After the Selection of Site, the next step is to apply Vastu principles to the design of the building. This will ensure a proportionate, aesthetic and beautiful building with the right measurements. One of the Vastu principles known as ‘Chanda – aesthetics/form’, describes the different forms or elevations of a building.
Chanda means ‘Beauty’. So Chanda is the beauty aspect or aesthetics of buildings. Chanda in Vaastu literally means, a view of the contour of a structure against the sky, i.e. its perspective view. In ancient Indian architecture, the contours of buildings were different for buildings with different functions. The forms of different classes of buildings varied to satisfy different functions and they never were identical in appearance. According to Vaastu Shastra, adherence to Chanda would ensure an aesthetic looking building that is pleasing to the eye. Also, it ensured the easy identification of buildings (of different functions). For example, a temple can easily be identified by it’s mountain like form.
There are six chandas in Vaastu Shastra. They have been explained below along with suitable architectural examples.
In Meru Chanda, the form of a building is like the mythological, sacred, Hindu mountain, “Meru” which is believed to be the centre of all physical, metaphysical and spiritual universes. The Meru perspective appears like a central pinnacle which rises considerably above the ground surface and having sides sloping step by step in an easy gradation all round. Many hindu temples are modelled on the Meru aspect to symbolically represent Mount Meru.
In Khanda Meru the outward peripheral ends of the building do not form a complete circle, but has a vertical cut side, i.e., it appears like Meru which has been cut off vertically leaving the exposed surface as a precipitous cliff. An example of a building with this contour is the well known Burj Al Arab hotel in Dubai, the second tallest hotel in the world at a height of 1050 feet.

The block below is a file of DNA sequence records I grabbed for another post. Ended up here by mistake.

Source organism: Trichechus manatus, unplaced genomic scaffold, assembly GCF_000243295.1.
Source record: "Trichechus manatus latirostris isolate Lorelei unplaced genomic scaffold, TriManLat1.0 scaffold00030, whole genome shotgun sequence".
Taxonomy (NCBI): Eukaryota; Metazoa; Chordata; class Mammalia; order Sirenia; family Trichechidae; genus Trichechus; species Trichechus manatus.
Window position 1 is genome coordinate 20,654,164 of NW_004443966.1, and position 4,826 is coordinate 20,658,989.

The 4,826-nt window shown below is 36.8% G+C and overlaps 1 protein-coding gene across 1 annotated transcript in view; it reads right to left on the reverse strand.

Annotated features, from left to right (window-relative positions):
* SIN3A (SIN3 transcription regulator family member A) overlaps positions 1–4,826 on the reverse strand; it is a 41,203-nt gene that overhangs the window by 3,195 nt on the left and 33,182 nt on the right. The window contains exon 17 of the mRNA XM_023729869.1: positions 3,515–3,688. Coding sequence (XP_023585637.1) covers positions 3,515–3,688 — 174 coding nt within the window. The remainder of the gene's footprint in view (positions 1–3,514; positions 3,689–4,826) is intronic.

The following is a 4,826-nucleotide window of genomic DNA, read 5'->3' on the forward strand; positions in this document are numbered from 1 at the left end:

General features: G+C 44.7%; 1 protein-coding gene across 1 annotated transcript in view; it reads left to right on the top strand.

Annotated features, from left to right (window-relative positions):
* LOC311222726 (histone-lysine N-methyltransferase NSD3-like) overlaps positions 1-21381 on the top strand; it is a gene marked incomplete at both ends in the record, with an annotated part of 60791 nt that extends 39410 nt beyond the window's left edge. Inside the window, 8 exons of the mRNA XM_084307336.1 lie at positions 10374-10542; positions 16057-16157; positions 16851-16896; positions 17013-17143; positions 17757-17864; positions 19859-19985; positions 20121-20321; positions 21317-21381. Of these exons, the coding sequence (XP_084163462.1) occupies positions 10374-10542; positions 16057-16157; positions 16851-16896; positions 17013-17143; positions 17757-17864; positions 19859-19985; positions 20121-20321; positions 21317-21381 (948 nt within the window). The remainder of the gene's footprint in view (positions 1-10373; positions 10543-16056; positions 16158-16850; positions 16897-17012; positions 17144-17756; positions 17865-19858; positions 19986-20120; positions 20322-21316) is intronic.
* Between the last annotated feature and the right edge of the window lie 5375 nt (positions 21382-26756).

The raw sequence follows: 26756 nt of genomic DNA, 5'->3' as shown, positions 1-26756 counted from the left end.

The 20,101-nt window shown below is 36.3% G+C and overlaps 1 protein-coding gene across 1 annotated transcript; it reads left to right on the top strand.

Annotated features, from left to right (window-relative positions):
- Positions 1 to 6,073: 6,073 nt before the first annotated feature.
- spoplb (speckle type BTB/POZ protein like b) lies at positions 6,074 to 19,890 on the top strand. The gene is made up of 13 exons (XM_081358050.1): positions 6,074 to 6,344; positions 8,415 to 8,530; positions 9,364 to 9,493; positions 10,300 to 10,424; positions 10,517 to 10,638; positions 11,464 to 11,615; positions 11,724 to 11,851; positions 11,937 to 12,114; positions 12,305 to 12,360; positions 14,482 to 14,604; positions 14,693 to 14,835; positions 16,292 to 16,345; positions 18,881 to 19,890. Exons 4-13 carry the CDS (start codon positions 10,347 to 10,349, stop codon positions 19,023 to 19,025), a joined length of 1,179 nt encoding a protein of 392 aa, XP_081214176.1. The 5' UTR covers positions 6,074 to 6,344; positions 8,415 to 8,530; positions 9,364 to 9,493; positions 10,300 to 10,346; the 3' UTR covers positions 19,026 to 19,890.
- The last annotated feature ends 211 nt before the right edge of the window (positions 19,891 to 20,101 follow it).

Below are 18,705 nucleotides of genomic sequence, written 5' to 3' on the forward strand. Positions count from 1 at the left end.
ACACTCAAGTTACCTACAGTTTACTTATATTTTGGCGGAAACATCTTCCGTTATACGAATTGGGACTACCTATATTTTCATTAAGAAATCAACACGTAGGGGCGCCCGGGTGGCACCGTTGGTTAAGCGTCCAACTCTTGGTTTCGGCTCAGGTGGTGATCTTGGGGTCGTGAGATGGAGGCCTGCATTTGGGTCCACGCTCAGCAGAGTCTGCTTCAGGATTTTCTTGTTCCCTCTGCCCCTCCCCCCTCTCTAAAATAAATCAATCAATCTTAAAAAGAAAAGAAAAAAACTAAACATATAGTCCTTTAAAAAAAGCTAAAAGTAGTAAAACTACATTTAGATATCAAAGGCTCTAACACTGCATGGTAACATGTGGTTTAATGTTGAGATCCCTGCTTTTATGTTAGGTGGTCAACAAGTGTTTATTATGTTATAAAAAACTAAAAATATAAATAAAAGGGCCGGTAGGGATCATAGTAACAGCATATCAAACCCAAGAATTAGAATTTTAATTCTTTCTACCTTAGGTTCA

In Pataaka Chanda the building appears to be like a flagstaff with a flag unfurled, i.e. with a narrow lower portion and progressive, cantilevered upper floors. For example, the Throne Pillar at Fatehpur Sikri, India. Shown here is an example of such a structure, the CN tower in Toronto, Canada which is a communications and observation tower at a height of 1815 feet.
In Sushi Chanda the building has the appearance of a needle. An example is the recently completed, tallest building in the world, the Burj Khalifa towers in Dubai at a height of 2717 feet.
Uddista and Nasta Chandas are not independent and they have no perspective view of their own.
The above mentioned Chandas or forms were used in the design of different buildings meant for different functions. For example, temples all over India took the form of the mythological Mountain Meru, thought to be the seat of Lord Brahma in Hindu mythology.
This post about the ‘Vaastu Shastra principle | Chanda – Aesthetics’ explains the different forms/shapes/aesthetics of Buildings. After working out the right proportion, fixing the external dimensions of the building and deciding the external form or elevation, one needs to design the interior layout of the building. Read about another important “Vastu Shastra principle | Site Planning” which explains the ideal position of different rooms in a building.
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